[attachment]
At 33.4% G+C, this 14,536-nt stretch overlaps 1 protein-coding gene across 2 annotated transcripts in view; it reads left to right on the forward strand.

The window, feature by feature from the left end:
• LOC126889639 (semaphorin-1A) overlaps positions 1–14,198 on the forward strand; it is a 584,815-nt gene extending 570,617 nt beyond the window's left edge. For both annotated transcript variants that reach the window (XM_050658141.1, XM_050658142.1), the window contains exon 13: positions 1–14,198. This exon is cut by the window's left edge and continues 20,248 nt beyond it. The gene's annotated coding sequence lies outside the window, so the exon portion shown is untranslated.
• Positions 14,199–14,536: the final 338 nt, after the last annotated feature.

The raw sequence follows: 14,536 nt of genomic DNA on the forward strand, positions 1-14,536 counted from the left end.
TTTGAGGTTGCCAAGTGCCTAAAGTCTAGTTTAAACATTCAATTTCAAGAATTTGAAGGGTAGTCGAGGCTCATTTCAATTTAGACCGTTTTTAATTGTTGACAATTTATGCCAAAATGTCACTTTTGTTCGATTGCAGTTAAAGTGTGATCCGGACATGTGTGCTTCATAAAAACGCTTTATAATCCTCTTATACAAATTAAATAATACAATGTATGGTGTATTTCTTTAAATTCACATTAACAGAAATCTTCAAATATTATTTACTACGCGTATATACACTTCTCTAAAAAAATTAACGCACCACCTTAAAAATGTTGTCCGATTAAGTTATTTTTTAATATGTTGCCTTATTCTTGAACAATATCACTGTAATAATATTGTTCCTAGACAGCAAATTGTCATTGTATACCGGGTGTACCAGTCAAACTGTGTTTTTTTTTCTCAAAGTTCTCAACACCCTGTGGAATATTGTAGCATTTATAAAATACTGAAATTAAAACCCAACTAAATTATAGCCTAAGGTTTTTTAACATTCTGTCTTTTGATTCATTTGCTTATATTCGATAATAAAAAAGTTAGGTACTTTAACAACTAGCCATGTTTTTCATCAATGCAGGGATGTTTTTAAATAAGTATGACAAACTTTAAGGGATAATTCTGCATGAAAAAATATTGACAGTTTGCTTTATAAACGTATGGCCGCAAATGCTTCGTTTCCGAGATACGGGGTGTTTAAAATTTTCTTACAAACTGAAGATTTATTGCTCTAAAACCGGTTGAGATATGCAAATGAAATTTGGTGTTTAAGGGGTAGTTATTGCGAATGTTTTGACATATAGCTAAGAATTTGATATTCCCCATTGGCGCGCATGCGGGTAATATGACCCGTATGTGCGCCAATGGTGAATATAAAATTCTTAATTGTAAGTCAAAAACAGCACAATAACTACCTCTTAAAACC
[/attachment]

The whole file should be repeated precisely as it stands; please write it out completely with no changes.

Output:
At 33.4% G+C, this 14,536-nt stretch overlaps 1 protein-coding gene across 2 annotated transcripts in view; it reads left to right on the forward strand.

The window, feature by feature from the left end:
• LOC126889639 (semaphorin-1A) overlaps positions 1–14,198 on the forward strand; it is a 584,815-nt gene extending 570,617 nt beyond the window's left edge. For both annotated transcript variants that reach the window (XM_050658141.1, XM_050658142.1), the window contains exon 13: positions 1–14,198. This exon is cut by the window's left edge and continues 20,248 nt beyond it. The gene's annotated coding sequence lies outside the window, so the exon portion shown is untranslated.
• Positions 14,199–14,536: the final 338 nt, after the last annotated feature.

The raw sequence follows: 14,536 nt of genomic DNA on the forward strand, positions 1-14,536 counted from the left end.
TTTGAGGTTGCCAAGTGCCTAAAGTCTAGTTTAAACATTCAATTTCAAGAATTTGAAGGGTAGTCGAGGCTCATTTCAATTTAGACCGTTTTTAATTGTTGACAATTTATGCCAAAATGTCACTTTTGTTCGATTGCAGTTAAAGTGTGATCCGGACATGTGTGCTTCATAAAAACGCTTTATAATCCTCTTATACAAATTAAATAATACAATGTATGGTGTATTTCTTTAAATTCACATTAACAGAAATCTTCAAATATTATTTACTACGCGTATATACACTTCTCTAAAAAAATTAACGCACCACCTTAAAAATGTTGTCCGATTAAGTTATTTTTTAATATGTTGCCTTATTCTTGAACAATATCACTGTAATAATATTGTTCCTAGACAGCAAATTGTCATTGTATACCGGGTGTACCAGTCAAACTGTGTTTTTTTTTCTCAAAGTTCTCAACACCCTGTGGAATATTGTAGCATTTATAAAATACTGAAATTAAAACCCAACTAAATTATAGCCTAAGGTTTTTTAACATTCTGTCTTTTGATTCATTTGCTTATATTCGATAATAAAAAAGTTAGGTACTTTAACAACTAGCCATGTTTTTCATCAATGCAGGGATGTTTTTAAATAAGTATGACAAACTTTAAGGGATAATTCTGCATGAAAAAATATTGACAGTTTGCTTTATAAACGTATGGCCGCAAATGCTTCGTTTCCGAGATACGGGGTGTTTAAAATTTTCTTACAAACTGAAGATTTATTGCTCTAAAACCGGTTGAGATATGCAAATGAAATTTGGTGTTTAAGGGGTAGTTATTGCGAATGTTTTGACATATAGCTAAGAATTTGATATTCCCCATTGGCGCGCATGCGGGTAATATGACCCGTATGTGCGCCAATGGTGAATATAAAATTCTTAATTGTAAGTCAAAAACAGCACAATAACTACCTCTTAAAACC